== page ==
Earlier this week we had the opportunity to interview a current employee of the Indiana Chamber of Commerce. Brett Hulse is the Director of Membership Strategy for the Indiana Chamber of Commerce. He has been with the organization since 2012. He started out as a Membership Development Manager, and became the Director of Membership Strategy recently. We asked him about his career experience and what is important in the early stages of professional development.
Indiana INTERNnet: Can you gives a brief background about your early career development?
Brett Hulse: I grew up as the son of a golf professional and spent most of my early years at the golf course. From an early age, I was confident that I would follow in my father’s shoes. For 5 years I worked in this capacity, but eventually the lack of work-life balance made this career undesirable. I wasn’t sure where I might land next, but luckily, I had developed a strong network in the community, including several individuals who worked for Cummins. I leveraged these relationships to secure a role in the supply-chain side of the company, and then advanced into a sales and marketing role working with a key customer. After 5 years at Cummins, I found a good fit at the Chamber in membership development. Seeking a more strategic role, I transitioned to my current position where I lead strategic initiatives to improve membership recruitment and retention and oversee the day-to-day operations of the membership team.
INN: What skills did you gain while working at Cummins that helped you with your current role?
BH: My roles at Cummins required me to interact with people, both co-workers and customers, in a wide variety of functional areas – logistics, purchasing, engineering, manufacturing, marketing and finance, to name a few. I also worked closely with individuals up and down the organizational chart, from shipping clerks to vice presidents. To manage these relationships effectively, I had to be an effective communicator and be able to develop a strong rapport, both of which serve me well in my role at the Chamber.
IIN: What would you have done differently before starting your career?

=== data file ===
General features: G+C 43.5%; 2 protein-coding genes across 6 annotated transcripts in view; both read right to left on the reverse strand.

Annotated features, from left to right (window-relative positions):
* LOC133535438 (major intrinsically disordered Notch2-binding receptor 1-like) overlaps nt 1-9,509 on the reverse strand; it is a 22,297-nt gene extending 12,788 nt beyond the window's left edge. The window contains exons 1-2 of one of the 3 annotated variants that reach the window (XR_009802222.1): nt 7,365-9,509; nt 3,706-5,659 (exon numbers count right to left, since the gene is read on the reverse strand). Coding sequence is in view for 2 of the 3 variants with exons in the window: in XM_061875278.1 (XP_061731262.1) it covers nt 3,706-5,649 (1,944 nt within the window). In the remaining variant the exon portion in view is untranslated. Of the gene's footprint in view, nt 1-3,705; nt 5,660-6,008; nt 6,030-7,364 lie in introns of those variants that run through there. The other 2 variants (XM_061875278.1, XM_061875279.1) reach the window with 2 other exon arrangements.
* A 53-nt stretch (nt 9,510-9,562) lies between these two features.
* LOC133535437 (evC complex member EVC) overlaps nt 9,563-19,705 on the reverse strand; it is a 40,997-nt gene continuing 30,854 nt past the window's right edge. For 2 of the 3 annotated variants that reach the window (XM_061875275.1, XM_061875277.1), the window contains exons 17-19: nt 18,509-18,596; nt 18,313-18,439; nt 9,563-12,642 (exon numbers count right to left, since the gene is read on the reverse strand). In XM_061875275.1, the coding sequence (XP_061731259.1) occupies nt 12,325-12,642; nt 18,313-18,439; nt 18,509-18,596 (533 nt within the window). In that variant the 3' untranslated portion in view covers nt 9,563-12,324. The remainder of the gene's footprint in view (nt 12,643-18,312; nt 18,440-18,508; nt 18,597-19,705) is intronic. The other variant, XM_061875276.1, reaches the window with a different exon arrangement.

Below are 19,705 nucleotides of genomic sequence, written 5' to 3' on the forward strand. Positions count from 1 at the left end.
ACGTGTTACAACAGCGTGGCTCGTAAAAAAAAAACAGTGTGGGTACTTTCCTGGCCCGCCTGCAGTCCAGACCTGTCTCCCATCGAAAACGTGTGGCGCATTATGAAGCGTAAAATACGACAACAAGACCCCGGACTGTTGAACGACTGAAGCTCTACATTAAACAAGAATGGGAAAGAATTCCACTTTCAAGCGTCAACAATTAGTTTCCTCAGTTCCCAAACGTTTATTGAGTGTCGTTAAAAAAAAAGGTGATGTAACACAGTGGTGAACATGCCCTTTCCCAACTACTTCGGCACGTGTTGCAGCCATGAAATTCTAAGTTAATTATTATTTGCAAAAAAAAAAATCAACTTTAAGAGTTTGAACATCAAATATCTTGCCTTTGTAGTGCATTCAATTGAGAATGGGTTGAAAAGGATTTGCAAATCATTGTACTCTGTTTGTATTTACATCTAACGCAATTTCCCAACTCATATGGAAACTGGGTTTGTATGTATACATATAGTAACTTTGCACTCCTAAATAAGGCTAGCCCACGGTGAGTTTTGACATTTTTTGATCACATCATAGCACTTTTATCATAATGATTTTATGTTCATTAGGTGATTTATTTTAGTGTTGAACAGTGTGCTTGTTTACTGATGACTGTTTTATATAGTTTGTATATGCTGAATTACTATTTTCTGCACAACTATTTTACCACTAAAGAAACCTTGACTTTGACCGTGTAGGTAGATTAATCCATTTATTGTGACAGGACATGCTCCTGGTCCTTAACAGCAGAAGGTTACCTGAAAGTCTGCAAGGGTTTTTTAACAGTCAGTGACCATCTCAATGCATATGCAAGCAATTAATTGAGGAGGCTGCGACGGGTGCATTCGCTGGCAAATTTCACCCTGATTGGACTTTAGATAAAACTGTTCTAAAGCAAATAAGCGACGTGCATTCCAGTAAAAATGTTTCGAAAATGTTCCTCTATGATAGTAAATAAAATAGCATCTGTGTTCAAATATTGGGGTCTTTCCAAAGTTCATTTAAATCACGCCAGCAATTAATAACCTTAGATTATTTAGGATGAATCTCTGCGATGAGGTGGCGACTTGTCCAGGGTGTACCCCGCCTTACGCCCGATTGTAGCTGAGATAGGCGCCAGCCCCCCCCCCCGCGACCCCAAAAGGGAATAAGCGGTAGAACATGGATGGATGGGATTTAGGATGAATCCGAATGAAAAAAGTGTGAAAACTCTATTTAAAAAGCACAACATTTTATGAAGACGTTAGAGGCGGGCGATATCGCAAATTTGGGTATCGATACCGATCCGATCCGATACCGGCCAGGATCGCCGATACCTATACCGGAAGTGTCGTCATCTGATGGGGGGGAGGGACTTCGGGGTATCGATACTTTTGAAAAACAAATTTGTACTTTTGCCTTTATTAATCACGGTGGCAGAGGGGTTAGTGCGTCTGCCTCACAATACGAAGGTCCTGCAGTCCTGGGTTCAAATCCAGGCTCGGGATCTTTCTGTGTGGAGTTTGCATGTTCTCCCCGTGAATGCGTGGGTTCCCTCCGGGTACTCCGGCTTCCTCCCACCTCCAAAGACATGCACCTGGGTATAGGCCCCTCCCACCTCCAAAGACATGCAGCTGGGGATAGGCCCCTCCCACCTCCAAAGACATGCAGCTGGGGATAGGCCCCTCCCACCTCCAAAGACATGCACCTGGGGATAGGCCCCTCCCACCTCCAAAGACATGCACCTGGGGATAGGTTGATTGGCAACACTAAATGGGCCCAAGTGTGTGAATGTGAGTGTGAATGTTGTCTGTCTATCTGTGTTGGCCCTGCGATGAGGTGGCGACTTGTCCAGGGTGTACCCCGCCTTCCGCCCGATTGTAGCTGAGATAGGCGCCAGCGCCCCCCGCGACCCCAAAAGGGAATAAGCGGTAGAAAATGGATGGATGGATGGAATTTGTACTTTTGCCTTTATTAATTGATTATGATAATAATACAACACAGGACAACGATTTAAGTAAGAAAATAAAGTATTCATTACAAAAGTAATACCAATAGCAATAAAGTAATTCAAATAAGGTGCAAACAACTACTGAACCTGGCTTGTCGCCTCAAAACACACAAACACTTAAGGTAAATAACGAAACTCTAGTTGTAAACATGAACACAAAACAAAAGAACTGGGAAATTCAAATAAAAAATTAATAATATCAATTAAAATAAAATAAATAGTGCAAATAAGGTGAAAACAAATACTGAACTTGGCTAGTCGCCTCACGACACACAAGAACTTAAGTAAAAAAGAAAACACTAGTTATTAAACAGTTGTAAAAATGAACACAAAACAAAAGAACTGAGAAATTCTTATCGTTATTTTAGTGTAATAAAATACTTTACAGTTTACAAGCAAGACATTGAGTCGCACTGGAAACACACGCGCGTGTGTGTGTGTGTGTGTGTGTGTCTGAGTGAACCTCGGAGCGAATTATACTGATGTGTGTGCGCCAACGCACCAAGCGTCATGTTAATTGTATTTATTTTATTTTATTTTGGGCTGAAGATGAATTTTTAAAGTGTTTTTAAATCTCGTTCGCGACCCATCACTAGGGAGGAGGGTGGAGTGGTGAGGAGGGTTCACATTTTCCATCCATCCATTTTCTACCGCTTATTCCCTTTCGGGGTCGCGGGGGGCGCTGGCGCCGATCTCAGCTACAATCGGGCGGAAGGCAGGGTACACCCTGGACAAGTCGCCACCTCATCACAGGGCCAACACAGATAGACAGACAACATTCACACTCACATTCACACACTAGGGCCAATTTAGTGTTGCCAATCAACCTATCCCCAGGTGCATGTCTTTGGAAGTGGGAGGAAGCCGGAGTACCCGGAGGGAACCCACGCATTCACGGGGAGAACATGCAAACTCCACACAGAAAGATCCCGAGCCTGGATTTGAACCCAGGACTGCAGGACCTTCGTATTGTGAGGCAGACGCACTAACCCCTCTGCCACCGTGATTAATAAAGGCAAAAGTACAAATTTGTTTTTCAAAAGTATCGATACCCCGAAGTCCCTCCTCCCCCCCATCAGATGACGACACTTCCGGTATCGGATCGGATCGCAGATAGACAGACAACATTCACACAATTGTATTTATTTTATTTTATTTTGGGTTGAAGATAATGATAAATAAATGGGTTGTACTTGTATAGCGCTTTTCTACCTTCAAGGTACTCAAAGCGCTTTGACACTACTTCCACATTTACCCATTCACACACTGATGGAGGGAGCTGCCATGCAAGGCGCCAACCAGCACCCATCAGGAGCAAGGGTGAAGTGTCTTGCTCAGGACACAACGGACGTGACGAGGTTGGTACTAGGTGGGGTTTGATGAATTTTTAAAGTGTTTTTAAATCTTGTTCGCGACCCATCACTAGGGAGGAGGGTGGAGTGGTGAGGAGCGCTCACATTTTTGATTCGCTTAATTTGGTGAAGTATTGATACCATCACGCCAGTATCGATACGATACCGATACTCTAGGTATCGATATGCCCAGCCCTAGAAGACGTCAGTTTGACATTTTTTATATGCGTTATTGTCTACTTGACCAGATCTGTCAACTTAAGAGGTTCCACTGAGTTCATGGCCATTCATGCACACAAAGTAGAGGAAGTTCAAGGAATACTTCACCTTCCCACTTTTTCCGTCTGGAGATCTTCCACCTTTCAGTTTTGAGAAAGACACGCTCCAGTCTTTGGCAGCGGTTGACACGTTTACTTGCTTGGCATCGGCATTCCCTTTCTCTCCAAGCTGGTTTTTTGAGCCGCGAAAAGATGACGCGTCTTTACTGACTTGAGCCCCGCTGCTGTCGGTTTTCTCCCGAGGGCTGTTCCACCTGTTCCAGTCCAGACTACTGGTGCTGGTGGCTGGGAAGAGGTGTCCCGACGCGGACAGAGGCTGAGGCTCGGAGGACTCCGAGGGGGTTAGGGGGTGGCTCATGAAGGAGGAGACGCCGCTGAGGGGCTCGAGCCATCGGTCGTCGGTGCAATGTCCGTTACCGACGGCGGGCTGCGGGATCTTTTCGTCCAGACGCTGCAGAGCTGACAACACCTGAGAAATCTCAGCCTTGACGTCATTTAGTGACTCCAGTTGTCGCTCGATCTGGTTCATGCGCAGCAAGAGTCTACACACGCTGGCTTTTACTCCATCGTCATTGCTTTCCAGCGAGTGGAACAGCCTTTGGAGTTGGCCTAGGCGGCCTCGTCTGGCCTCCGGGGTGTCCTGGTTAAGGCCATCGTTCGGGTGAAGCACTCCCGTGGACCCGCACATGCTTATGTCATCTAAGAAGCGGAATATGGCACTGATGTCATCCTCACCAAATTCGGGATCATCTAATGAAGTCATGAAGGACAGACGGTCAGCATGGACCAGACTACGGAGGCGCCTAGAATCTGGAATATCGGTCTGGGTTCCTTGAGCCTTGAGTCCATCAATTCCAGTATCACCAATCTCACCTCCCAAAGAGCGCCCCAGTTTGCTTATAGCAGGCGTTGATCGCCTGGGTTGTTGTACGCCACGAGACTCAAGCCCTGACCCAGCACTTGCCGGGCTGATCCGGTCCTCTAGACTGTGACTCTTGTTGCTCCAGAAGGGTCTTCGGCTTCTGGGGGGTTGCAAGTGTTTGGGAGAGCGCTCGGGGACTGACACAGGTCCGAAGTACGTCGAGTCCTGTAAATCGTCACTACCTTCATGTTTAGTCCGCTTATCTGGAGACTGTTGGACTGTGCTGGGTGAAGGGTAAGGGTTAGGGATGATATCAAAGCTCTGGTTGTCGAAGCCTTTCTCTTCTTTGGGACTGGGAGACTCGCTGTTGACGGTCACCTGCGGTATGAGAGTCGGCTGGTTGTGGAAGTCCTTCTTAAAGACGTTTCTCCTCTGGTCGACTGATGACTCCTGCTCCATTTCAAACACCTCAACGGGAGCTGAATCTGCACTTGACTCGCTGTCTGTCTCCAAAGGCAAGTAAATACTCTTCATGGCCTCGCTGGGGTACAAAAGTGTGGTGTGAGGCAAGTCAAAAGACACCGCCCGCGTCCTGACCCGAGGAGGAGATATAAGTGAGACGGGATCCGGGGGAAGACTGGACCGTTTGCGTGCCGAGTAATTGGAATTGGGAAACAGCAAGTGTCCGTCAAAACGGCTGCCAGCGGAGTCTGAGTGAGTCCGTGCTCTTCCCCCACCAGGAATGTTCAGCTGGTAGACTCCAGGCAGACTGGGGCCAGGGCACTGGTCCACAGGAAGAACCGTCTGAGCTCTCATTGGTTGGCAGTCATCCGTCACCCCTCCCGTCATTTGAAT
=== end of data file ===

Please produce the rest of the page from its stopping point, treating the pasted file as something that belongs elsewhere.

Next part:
BH: My “internships” generally consisted of me returning home during the summers to work for my dad at the golf course. If I could do it all over again, I would use that time to explore some different career paths in other industries. This would have served me well when I was contemplating leaving the golf business early in my career.
IIN: When you’re recruiting new candidates for your department what do you look for?
BH: There are three things that I think are key for the roles in our department (and most business development roles in general). First, be a strong communicator and be able to develop a rapport with the person you are trying to convince to invest. Second, be able to take a complex issue (often legislation in our case) and make it both compelling and easy to understand. And third, have confidence in yourself and your ability to do the first two items!
IIN: What would you recommend to young professionals who are about to start their job search?
BH: Figure out what is really important to you and seek out organizations that can offer those things. Is great pay and benefits at the top of your list? Great! Seek out organizations that can offer that. Want to care deeply about the work you’re doing? Maybe a non-profit is what you are looking for. But don’t discount your quality of life outside of work. So many young professionals these days are considering where they want to live as they search for jobs, which I think is great. I likely could have had a long career at Cummins, but grew tired of spending 90+ minutes in the car each day commuting between Columbus and my home in Indy. Being a short bike trip or bus ride away from the office was really important for me, and I’m happier because I have that now.
IIN: What tips do you suggest for networking opportunities?
BH: Networking can be challenging and uncomfortable at times but can pay big dividends – each job I’ve had came about because someone within my network came to me with an opportunity. Find ways to make your network as diverse as possible – other young professionals are great to know, but people more established in their careers will be able to more easily open doors for you. And take risks and reach out to people! Is there someone you don’t know personally, but you think would be a good connection to have? Offer to buy them coffee and pick their brain. Having a strong network will enrich your life in so many ways, both personally and professionally.
IIN: Any last pieces of advice?
BH: Be bold and take chances! I had a colleague at Cummins who, as a soon to be graduating senior at a tiny liberal arts college, sent an out of the blue email to the CFO of the company with her resume. Keep in mind, this is essentially the second most powerful person at a Fortune 200, global company. He passed her resume on to someone, she got an interview and was able to kickstart her career with a great first job.